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You may remember my very popular posts, 20+9 two-sentence horror stories (who knew my beloved readers enjoy horror so much?). I found on Buzzfeed some flash fiction horror ones that rival (and, often, mimic) them. Here is my selection for your enjoyment!

Oh, and if you’re wondering, my favorite one has to be Charlie. What’s yours?

First Words

Photo from Buzzfeed

Photo from Buzzfeed

Any day now, she’ll say her first words.

My wife and I have been playfully betting on what she’ll say first – ‘Mama’ or ‘Daddy.’ I can hear my wife crooning over and over while she feeds her ‘Mama’s little girl! Mama loves you so much!’ Sometimes, she’s not even subtle about it – ‘Say ‘mama!’ Come on! ‘Mama!”

I don’t mind it though. I still believe I’ll win. When we first brought her home, she would scream and cry and nothing my wife would say could calm her down, but I knew just how to hold her to help her fall asleep. Our daughter was a daddy’s girl – my wife needed all the handicaps she could get.

I sit our daughter in her chair and my wife and I begin babbling like chickens – ‘Mama!’ ‘Daddy!’ ‘Say Mama!’ ‘Who’s daddy’s baby?’

I pull the gag from our little girl’s mouth.

“P-please… what do you want from me? Please let me go…”

My wife’s smile falls from her face. With a heavy heart, I put the gag back in as the girl starts to scream. I take her back to the room, locking her in and shutting the lights out. When I return, I find my wife crying.

“It’s ok, honey,” I tell her, “The next one will be better. I promise.”

My Daughter Learned to Count

My daughter woke me around 11:50 last night. My wife and I had picked her up from her friend Sally’s birthday party, brought her home, and put her to bed. My wife went into the bedroom to read while I fell asleep watching the Braves game.

“Daddy,” she whispered, tugging my shirt sleeve. “Guess how old I’m going to be next month.”

“I don’t know, beauty,” I said as I slipped on my glasses. “How old?”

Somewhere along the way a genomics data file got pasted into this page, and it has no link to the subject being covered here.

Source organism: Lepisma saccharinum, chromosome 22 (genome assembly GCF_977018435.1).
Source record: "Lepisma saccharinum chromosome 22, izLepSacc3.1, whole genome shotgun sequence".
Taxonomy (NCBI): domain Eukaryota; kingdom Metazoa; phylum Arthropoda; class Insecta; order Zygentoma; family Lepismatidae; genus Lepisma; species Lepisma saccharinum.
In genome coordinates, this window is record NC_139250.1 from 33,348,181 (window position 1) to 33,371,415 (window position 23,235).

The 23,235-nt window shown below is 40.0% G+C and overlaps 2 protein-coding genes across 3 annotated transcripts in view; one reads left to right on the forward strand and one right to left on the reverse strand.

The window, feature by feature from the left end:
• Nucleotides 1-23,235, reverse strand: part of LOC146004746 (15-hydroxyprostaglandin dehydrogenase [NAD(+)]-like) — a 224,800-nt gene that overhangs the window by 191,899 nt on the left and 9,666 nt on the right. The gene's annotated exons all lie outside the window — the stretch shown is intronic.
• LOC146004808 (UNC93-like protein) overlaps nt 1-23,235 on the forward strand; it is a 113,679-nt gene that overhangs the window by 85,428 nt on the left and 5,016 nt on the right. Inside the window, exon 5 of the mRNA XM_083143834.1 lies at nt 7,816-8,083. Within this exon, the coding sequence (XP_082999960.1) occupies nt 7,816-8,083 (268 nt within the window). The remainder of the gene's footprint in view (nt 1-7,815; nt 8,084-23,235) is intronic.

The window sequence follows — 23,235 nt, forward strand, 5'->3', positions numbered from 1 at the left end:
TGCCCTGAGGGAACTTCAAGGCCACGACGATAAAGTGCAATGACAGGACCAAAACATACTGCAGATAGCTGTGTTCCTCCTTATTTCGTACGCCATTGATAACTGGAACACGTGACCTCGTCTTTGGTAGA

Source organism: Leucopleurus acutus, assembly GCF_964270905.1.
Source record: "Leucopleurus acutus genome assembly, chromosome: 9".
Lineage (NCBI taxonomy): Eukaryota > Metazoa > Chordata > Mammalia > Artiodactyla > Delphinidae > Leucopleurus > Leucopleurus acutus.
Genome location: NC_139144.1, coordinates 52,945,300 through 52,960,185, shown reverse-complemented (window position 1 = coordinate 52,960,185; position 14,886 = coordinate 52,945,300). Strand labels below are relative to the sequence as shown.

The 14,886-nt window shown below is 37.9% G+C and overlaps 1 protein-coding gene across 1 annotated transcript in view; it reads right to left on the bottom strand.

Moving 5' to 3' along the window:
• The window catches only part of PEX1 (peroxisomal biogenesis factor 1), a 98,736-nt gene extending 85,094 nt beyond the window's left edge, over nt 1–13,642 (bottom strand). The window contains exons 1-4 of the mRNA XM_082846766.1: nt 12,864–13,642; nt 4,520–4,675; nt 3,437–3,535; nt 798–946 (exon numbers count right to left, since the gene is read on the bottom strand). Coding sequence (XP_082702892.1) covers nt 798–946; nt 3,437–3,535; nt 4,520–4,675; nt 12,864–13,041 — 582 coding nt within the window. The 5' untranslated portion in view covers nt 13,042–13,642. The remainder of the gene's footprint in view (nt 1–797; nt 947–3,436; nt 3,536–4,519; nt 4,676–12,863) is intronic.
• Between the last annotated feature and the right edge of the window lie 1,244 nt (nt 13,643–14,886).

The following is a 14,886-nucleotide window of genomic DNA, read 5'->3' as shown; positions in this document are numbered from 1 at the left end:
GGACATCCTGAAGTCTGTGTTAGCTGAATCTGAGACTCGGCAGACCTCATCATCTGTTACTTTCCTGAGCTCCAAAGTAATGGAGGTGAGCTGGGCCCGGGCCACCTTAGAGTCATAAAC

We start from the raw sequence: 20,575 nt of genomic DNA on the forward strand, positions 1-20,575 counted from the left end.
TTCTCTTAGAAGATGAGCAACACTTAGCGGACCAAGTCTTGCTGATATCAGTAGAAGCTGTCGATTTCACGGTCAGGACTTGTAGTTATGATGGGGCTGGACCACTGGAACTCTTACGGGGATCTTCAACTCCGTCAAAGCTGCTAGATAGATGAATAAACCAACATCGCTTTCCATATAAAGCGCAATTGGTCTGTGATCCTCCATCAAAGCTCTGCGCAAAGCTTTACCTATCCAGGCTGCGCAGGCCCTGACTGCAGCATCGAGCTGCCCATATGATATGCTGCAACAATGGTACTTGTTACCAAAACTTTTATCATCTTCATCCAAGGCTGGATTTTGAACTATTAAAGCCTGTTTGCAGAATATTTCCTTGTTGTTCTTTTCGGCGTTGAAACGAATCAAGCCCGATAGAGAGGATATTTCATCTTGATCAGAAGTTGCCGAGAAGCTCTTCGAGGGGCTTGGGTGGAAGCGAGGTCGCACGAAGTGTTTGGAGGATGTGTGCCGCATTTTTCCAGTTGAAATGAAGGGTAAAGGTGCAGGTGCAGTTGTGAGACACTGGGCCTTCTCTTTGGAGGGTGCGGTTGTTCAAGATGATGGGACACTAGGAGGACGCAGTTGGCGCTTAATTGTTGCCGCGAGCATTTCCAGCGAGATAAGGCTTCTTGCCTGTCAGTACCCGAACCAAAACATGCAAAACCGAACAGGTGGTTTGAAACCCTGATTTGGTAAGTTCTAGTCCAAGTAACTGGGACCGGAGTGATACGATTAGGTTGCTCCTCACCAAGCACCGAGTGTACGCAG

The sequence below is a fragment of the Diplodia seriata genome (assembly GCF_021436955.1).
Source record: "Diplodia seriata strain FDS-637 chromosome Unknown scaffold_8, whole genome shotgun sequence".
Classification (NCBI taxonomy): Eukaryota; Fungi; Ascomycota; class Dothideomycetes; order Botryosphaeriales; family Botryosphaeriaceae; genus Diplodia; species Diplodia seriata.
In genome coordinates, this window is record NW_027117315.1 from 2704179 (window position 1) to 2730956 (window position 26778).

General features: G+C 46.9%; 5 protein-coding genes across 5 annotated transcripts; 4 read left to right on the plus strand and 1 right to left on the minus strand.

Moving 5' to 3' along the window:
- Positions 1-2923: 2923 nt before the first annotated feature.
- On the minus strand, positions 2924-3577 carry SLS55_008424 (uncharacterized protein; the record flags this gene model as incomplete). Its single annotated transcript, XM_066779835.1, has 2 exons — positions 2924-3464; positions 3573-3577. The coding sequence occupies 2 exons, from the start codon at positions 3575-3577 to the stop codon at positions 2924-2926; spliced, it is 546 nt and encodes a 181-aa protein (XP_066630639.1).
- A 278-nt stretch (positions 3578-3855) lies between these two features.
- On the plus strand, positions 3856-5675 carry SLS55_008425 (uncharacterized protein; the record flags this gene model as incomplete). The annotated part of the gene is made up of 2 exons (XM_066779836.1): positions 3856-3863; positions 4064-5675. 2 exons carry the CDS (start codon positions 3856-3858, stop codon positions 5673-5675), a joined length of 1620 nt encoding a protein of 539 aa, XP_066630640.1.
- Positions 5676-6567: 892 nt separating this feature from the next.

She smiled and held up four fingers.

It is 7:30 now. My wife and I have been up with her for almost 8 hours. She still refuses to tell us where she got them.

I hate it when my brother Charlie has to go away.

I hate it when my brother Charlie has to go away.

My parents constantly try to explain to me how sick he is. That I am lucky for having a brain where all the chemicals flow properly to their destinations like undammed rivers. When I complain about how bored I am without a little brother to play with, they try to make me feel bad by pointing out that his boredom likely far surpasses mine, considering his confine to a dark room in an institution.

I always beg for them to give him one last chance. Of course, they did at first. Charlie has been back home several times, each shorter in duration than the last. Every time without fail, it all starts again. The neighbourhood cats with gouged out eyes showing up in his toy chest, my dad’s razors found dropped on the baby slide in the park across the street, mom’s vitamins replaced by bits of dishwasher tablets. My parents are hesitant now, using “last chances” sparingly. They say his disorder makes him charming, makes it easy for him to fake normalcy, and to trick the doctors who care for him into thinking he is ready for rehabilitation. That I will just have to put up with my boredom if it means staying safe from him.

I hate it when Charlie has to go away. It makes me have to pretend to be good until he is back.

So I lost my phone…

Last night a friend rushed me out of the house to catch the opening act at a local bar’s music night. After a few drinks I realized my phone wasn’t in my pocket. I checked the table we were sitting at, the bar, the bathrooms, and after no luck I used my friend’s phone to call mine.

After two rings someone answered, gave out a low raspy giggle, and hung up. They didn’t answer again. I eventually gave it up as a lost cause and headed home.

I found my phone laying on my night stand, right where I left it.

The Black Lagoon